vnStat is an open-source and lightweight network traffic monitor for Linux operating systems.
vnStat quietly monitors the network traffic for specific interfaces and stores the monitoring data in a database.
With vnStat, you can view the bandwidth usage per hour, day, month, or for a particular period.
Here at LinuxAPT, as part of our Server Management Services, we regularly help our Customers to perform Server Monitoring queries on Ubuntu Linux Servers.
In this context, we shall look into how to install vnStat and monitor network traffic on Ubuntu OS.
How to install vnStat on Ubuntu 20.04 LTS ?
VnStat is available in the default Ubuntu repositories but it is not the latest version. To install vnStat latest version, follow the below steps.
1. Update repository index
First, execute the below command to update the system repository index:
$ sudo apt update
Enter the password for sudo.
2. Install prerequisites
Next, you will have to install some prerequisites that can build software from source. We will need it for the compilation of vnStat.
Execute this command to install the prerequisites:
$ sudo apt install build-essential gcc make libsqlite3-dev -y
3. Download vnStat tar.gz package
Now from the vnStat official website, download the latest version of vnStat tar.gz package. Currently, the latest version of vnStat is 2.6, so we can download it as follows:
$ wget https://humdi.net/vnstat/vnstat-2.6.tar.gz
4. Install vnStat
Once the tar.gz package is downloaded, we can install it as follows:
i. First, extract the tar.gz using the below command in Terminal:
$ tar -xvzf vnstat-2.6.tar.gz
ii. Then switch to the resulting extracted directory using the below command:
$ cd vnstat-2.6
iii. Now configure it using the command below:
$ ./configure --prefix=/usr --sysconfdir=/etc
iv. Then, install vnStat as follows:
$ sudo make
$ sudo make install
5. Verify Installation
To verify if vnStat has been successfully installed, execute the below command in Terminal:
$ vnstat -v
The output will show the version of vnStat installed.
6. Enable and start vnStat service
i. To enable and start vnStat service, first you will need to copy vnStat service file from the vnStat extracted directory to the /etc/systemd/system/ using the below command:
$ sudo cp -v vnstat-2.6/examples/systemd/vnstat.service /etc/systemd/system/
ii. Now enable vnStat service using the below command:
$ sudo systemctl enable vnstat
iii. Then to start vnStat service, execute the below command
$ sudo systemctl start vnstat
iv. To verify if vnStat service is running, execute the below command:
$ sudo systemctl status vnstat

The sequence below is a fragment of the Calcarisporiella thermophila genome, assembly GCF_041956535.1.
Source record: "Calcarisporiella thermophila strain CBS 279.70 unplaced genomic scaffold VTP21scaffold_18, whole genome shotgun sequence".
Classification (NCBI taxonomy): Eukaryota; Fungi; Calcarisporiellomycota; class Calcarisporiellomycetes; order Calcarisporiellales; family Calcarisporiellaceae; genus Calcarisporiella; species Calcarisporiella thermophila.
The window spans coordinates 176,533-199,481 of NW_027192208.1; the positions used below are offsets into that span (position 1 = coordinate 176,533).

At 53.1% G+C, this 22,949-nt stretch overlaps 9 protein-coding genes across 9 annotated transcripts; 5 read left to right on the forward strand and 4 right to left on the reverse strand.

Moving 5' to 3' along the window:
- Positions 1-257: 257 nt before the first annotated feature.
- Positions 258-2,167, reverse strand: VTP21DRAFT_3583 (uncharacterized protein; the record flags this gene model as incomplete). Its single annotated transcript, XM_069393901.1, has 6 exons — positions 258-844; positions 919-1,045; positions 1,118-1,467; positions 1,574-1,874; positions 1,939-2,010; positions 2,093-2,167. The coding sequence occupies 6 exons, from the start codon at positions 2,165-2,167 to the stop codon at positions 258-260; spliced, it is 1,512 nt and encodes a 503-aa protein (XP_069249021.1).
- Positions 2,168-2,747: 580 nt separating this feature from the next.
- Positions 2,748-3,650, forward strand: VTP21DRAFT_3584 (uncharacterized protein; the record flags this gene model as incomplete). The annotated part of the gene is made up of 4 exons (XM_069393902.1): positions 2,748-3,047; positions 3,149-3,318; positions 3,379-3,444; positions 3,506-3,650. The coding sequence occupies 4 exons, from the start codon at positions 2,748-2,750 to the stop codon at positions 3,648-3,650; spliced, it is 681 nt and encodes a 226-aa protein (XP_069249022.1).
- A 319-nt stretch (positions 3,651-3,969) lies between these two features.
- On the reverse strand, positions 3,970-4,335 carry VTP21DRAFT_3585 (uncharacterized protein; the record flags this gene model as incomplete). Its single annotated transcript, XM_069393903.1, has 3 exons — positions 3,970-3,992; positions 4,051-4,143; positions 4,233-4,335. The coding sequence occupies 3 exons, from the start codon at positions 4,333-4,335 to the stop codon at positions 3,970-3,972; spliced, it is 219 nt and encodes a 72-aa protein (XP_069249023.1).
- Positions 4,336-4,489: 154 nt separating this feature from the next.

If everything is in order, the output will confirm that vnStat service is running properly without any issues.
How to Monitor Network Traffic with vnStat on Ubuntu?
vnStat supports various options that help you to monitor traffic in different ways. You can view some of the available options by executing the below command in Terminal:
$ vnstat --help
Or execute the following command to view the complete list of options:
$ vnstat --longhelp
Running the vnStat command without any option prints the bandwidth usage statistics for all the available interfaces.
Here is the output of vnStat command on our system which is showing statistics of one interface as this is the only available interface on our system.
You can also monitor a specific interface by using the -i option followed by the interface name.
$ vnstat -i <interface_name>
For instance, to monitor an interface ens33, the command would be:
$ vnstat -i ens33
You can also monitor bandwidth usage as per hourly, daily, monthly, and yearly usage using the -h, -d, -m, and -y options respectively.
For example, to find the daily bandwidth usage, the command would be:
$ vnstat -d
You can also get the bandwidth usage for the top traffic days.
For instance, to find the top 10 bandwidth usage days, use -t option followed by the number of days:
vnstat -t 10
To monitor bandwidth usage in real-time, use the -l option as follows:
$ vnstat -l
If you want to remove all the statistics for a specific interface from the database and stop monitoring it, use the below command syntax:
$ sudo vnstat --remove -i <interface_name> --force
For instance, to remove the interface ens33 from the database and stop monitoring it, the command would be:
$ sudo vnstat --remove -i ens33 --force
To add this interface again for monitoring, use the below command:
$ sudo vnstat --add -i ens33
After adding the interface, restart vnStat service:
$ sudo systemctl restart vnstat
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